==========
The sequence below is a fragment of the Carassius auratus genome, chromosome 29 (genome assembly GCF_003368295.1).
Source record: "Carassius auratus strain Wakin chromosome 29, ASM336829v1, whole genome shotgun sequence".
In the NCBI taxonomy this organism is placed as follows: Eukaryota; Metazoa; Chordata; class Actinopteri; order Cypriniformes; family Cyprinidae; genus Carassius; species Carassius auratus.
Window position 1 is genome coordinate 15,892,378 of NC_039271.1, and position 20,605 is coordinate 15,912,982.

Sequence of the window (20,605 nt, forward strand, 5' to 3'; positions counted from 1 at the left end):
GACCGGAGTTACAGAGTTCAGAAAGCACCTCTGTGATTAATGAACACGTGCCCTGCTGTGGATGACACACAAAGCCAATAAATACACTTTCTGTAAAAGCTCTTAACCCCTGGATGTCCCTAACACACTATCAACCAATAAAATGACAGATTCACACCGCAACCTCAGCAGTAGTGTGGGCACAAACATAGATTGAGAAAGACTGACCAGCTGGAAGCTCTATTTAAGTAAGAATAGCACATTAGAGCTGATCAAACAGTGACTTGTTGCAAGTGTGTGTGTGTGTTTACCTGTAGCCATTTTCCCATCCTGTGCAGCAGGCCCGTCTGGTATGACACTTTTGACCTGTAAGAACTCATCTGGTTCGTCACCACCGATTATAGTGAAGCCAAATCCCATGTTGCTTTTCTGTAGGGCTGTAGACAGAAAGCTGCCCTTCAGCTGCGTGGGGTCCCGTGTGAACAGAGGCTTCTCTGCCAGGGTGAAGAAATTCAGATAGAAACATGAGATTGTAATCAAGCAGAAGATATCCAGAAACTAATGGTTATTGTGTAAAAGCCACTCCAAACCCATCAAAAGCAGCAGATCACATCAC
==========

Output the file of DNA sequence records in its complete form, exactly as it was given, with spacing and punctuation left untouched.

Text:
The sequence below is a fragment of the Carassius auratus genome, chromosome 29 (genome assembly GCF_003368295.1).
Source record: "Carassius auratus strain Wakin chromosome 29, ASM336829v1, whole genome shotgun sequence".
In the NCBI taxonomy this organism is placed as follows: Eukaryota; Metazoa; Chordata; class Actinopteri; order Cypriniformes; family Cyprinidae; genus Carassius; species Carassius auratus.
Window position 1 is genome coordinate 15,892,378 of NC_039271.1, and position 20,605 is coordinate 15,912,982.

Sequence of the window (20,605 nt, forward strand, 5' to 3'; positions counted from 1 at the left end):
GACCGGAGTTACAGAGTTCAGAAAGCACCTCTGTGATTAATGAACACGTGCCCTGCTGTGGATGACACACAAAGCCAATAAATACACTTTCTGTAAAAGCTCTTAACCCCTGGATGTCCCTAACACACTATCAACCAATAAAATGACAGATTCACACCGCAACCTCAGCAGTAGTGTGGGCACAAACATAGATTGAGAAAGACTGACCAGCTGGAAGCTCTATTTAAGTAAGAATAGCACATTAGAGCTGATCAAACAGTGACTTGTTGCAAGTGTGTGTGTGTGTTTACCTGTAGCCATTTTCCCATCCTGTGCAGCAGGCCCGTCTGGTATGACACTTTTGACCTGTAAGAACTCATCTGGTTCGTCACCACCGATTATAGTGAAGCCAAATCCCATGTTGCTTTTCTGTAGGGCTGTAGACAGAAAGCTGCCCTTCAGCTGCGTGGGGTCCCGTGTGAACAGAGGCTTCTCTGCCAGGGTGAAGAAATTCAGATAGAAACATGAGATTGTAATCAAGCAGAAGATATCCAGAAACTAATGGTTATTGTGTAAAAGCCACTCCAAACCCATCAAAAGCAGCAGATCACATCAC